We shall only deceive ourselves, my brethren, if we suppose that because Christ has finished that glorious work, there remains, therefore, nothing for us to do. He is, indeed, the author of eternal salvation; but it is effectual only unto them that obey him. We may believe and hope, as condemned spirits believe and tremble; but if our faith do not influence our life, if it be so weak and powerless, that it does not work by love, nor purify the heart; in a Word, if it does not raise us above the world in our affections and desires, and give a Christian character to all our pursuits; it is worse than nominal; it is deceptive and ruinous; for the Scripture has declared, of such a belief, that faith, if it have not works, is dead.
With sincere intentions of obedience, and earnest prayers for help, let us then heartily devote ourselves to him who is the way, and the truth, and the life; and who now, having suffered the sharpness of death, has opened the kingdom of heaven to all believers. Assured that there is no other name under heaven given among men, whereby we can be saved, but the name of Jesus Christ; that he alone has the words of eternal life; let us shrink from the madness and the crime of denying him, by unbelief on the one hand, or [240/241] by irreligion on the other. Let us take up our cross daily and follow him. And let us abstain from every sin by which we should incur the guilt of crucifying a fresh the Son of God, and putting him to an open shame.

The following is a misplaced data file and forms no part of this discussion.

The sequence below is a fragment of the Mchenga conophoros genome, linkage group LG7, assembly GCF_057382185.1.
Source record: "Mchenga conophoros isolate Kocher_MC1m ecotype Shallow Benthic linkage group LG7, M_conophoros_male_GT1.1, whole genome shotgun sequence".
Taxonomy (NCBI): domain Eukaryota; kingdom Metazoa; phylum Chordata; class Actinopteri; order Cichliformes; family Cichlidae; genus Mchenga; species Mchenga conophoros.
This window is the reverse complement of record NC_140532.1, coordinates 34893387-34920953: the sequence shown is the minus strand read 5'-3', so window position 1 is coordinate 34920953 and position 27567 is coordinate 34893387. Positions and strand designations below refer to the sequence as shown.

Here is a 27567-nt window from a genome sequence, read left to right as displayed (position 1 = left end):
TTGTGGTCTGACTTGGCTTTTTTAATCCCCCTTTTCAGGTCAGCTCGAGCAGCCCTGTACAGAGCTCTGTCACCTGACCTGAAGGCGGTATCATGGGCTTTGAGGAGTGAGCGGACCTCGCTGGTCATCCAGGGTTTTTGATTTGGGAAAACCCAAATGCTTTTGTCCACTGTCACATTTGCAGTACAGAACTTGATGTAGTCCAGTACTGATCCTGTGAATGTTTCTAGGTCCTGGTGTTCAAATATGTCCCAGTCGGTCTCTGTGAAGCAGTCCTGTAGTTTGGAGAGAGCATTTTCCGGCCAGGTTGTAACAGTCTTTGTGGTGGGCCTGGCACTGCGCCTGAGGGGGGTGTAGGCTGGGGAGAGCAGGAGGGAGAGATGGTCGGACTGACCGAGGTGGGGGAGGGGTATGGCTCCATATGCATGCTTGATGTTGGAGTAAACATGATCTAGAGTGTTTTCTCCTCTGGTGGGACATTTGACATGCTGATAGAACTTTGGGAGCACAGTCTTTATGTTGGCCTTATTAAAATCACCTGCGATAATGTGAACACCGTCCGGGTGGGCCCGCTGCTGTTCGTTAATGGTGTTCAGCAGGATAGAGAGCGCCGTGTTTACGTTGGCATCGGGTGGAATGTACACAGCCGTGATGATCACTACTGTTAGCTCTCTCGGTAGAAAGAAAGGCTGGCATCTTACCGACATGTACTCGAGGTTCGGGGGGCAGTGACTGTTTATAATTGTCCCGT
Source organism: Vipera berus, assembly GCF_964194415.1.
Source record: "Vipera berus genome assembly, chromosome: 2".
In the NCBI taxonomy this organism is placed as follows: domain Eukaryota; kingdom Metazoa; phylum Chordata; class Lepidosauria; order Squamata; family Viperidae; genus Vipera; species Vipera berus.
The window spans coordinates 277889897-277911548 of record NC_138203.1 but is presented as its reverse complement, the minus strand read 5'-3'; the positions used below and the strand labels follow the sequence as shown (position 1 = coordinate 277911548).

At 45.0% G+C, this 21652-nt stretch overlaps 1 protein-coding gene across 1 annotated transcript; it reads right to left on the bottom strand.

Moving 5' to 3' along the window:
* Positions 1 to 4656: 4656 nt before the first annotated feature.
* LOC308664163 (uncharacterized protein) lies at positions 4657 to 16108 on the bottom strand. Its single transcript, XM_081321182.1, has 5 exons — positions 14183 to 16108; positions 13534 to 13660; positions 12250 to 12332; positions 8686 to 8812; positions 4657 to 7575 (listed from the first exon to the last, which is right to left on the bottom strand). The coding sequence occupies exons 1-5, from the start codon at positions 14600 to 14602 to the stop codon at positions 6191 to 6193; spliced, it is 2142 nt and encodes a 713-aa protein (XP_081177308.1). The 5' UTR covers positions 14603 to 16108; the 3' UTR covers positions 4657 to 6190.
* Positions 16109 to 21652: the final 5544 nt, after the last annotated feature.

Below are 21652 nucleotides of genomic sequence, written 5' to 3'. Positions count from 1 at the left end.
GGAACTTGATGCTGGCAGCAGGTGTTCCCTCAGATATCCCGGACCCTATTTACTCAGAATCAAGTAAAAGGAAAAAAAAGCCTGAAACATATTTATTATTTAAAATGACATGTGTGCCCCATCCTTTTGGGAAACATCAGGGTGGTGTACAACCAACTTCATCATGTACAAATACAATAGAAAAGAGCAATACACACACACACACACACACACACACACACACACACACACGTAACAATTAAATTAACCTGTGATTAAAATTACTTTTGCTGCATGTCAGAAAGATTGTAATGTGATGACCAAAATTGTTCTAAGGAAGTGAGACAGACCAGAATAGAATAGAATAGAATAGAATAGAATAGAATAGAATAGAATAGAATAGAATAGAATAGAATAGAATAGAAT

May God grant us all the grace so to order our hearts and lives, that at the coming of our Lord we may be found of him in peace, without spot and blameless; that so being commended of him as good and faithful servants, we may enter into that joy which he has prepared; and in the courts of heaven, with all the glorified and the redeemed, sing praises unto him that hath loved us, and washed us from our sins in his own blood.